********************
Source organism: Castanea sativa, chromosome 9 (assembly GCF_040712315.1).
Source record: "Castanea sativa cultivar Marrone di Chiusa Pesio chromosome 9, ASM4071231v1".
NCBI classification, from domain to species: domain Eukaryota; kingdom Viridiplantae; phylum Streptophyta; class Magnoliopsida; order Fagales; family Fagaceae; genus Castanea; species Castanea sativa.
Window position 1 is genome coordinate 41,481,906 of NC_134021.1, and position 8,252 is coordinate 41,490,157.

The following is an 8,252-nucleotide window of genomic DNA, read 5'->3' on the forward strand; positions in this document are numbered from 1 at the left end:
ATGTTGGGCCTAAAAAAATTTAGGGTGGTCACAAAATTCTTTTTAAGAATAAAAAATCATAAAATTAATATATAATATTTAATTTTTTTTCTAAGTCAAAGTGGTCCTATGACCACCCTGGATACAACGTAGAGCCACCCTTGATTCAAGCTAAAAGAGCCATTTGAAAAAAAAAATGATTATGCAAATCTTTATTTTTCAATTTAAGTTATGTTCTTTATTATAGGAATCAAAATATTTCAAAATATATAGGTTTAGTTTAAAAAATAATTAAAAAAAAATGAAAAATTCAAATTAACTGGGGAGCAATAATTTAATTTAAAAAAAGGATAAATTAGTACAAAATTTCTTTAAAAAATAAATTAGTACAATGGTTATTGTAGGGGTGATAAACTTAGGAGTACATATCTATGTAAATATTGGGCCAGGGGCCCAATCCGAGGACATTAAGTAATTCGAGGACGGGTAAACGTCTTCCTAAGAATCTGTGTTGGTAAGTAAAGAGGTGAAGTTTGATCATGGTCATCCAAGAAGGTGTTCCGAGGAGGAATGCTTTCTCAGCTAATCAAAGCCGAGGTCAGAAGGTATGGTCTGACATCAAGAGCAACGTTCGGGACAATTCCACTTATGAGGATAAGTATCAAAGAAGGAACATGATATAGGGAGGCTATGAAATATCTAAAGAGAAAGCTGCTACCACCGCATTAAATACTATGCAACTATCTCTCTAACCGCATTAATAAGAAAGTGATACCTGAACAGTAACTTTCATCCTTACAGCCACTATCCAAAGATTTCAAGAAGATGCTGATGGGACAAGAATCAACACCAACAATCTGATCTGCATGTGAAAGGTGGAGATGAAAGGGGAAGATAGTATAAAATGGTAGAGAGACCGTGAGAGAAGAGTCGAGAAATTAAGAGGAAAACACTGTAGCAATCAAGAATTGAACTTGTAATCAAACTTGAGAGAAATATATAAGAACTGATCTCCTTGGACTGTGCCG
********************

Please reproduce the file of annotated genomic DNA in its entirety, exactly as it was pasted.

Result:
Source organism: Castanea sativa, chromosome 9 (assembly GCF_040712315.1).
Source record: "Castanea sativa cultivar Marrone di Chiusa Pesio chromosome 9, ASM4071231v1".
NCBI classification, from domain to species: domain Eukaryota; kingdom Viridiplantae; phylum Streptophyta; class Magnoliopsida; order Fagales; family Fagaceae; genus Castanea; species Castanea sativa.
Window position 1 is genome coordinate 41,481,906 of NC_134021.1, and position 8,252 is coordinate 41,490,157.

The following is an 8,252-nucleotide window of genomic DNA, read 5'->3' on the forward strand; positions in this document are numbered from 1 at the left end:
ATGTTGGGCCTAAAAAAATTTAGGGTGGTCACAAAATTCTTTTTAAGAATAAAAAATCATAAAATTAATATATAATATTTAATTTTTTTTCTAAGTCAAAGTGGTCCTATGACCACCCTGGATACAACGTAGAGCCACCCTTGATTCAAGCTAAAAGAGCCATTTGAAAAAAAAAATGATTATGCAAATCTTTATTTTTCAATTTAAGTTATGTTCTTTATTATAGGAATCAAAATATTTCAAAATATATAGGTTTAGTTTAAAAAATAATTAAAAAAAAATGAAAAATTCAAATTAACTGGGGAGCAATAATTTAATTTAAAAAAAGGATAAATTAGTACAAAATTTCTTTAAAAAATAAATTAGTACAATGGTTATTGTAGGGGTGATAAACTTAGGAGTACATATCTATGTAAATATTGGGCCAGGGGCCCAATCCGAGGACATTAAGTAATTCGAGGACGGGTAAACGTCTTCCTAAGAATCTGTGTTGGTAAGTAAAGAGGTGAAGTTTGATCATGGTCATCCAAGAAGGTGTTCCGAGGAGGAATGCTTTCTCAGCTAATCAAAGCCGAGGTCAGAAGGTATGGTCTGACATCAAGAGCAACGTTCGGGACAATTCCACTTATGAGGATAAGTATCAAAGAAGGAACATGATATAGGGAGGCTATGAAATATCTAAAGAGAAAGCTGCTACCACCGCATTAAATACTATGCAACTATCTCTCTAACCGCATTAATAAGAAAGTGATACCTGAACAGTAACTTTCATCCTTACAGCCACTATCCAAAGATTTCAAGAAGATGCTGATGGGACAAGAATCAACACCAACAATCTGATCTGCATGTGAAAGGTGGAGATGAAAGGGGAAGATAGTATAAAATGGTAGAGAGACCGTGAGAGAAGAGTCGAGAAATTAAGAGGAAAACACTGTAGCAATCAAGAATTGAACTTGTAATCAAACTTGAGAGAAATATATAAGAACTGATCTCCTTGGACTGTGCCG